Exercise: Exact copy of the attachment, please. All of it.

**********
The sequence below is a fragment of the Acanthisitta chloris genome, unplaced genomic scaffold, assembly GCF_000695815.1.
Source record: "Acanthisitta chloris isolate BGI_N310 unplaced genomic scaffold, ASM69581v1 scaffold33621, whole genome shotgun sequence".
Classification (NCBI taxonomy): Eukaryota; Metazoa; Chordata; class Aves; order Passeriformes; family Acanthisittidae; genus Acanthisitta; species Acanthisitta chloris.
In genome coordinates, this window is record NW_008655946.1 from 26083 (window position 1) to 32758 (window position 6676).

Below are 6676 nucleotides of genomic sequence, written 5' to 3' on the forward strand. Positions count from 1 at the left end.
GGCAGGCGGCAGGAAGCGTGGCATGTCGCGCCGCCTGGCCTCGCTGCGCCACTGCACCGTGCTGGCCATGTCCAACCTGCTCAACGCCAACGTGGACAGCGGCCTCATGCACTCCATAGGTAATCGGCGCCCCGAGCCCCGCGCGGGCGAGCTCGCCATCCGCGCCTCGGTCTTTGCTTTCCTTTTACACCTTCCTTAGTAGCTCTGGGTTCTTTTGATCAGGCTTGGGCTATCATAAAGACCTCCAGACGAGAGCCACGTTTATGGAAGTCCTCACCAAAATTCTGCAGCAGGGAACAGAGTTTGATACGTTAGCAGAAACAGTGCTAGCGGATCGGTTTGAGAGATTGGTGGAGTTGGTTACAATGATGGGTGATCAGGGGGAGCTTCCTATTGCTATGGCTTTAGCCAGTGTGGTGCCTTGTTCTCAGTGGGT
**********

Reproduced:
The sequence below is a fragment of the Acanthisitta chloris genome, unplaced genomic scaffold, assembly GCF_000695815.1.
Source record: "Acanthisitta chloris isolate BGI_N310 unplaced genomic scaffold, ASM69581v1 scaffold33621, whole genome shotgun sequence".
Classification (NCBI taxonomy): Eukaryota; Metazoa; Chordata; class Aves; order Passeriformes; family Acanthisittidae; genus Acanthisitta; species Acanthisitta chloris.
In genome coordinates, this window is record NW_008655946.1 from 26083 (window position 1) to 32758 (window position 6676).

Below are 6676 nucleotides of genomic sequence, written 5' to 3' on the forward strand. Positions count from 1 at the left end.
GGCAGGCGGCAGGAAGCGTGGCATGTCGCGCCGCCTGGCCTCGCTGCGCCACTGCACCGTGCTGGCCATGTCCAACCTGCTCAACGCCAACGTGGACAGCGGCCTCATGCACTCCATAGGTAATCGGCGCCCCGAGCCCCGCGCGGGCGAGCTCGCCATCCGCGCCTCGGTCTTTGCTTTCCTTTTACACCTTCCTTAGTAGCTCTGGGTTCTTTTGATCAGGCTTGGGCTATCATAAAGACCTCCAGACGAGAGCCACGTTTATGGAAGTCCTCACCAAAATTCTGCAGCAGGGAACAGAGTTTGATACGTTAGCAGAAACAGTGCTAGCGGATCGGTTTGAGAGATTGGTGGAGTTGGTTACAATGATGGGTGATCAGGGGGAGCTTCCTATTGCTATGGCTTTAGCCAGTGTGGTGCCTTGTTCTCAGTGGGT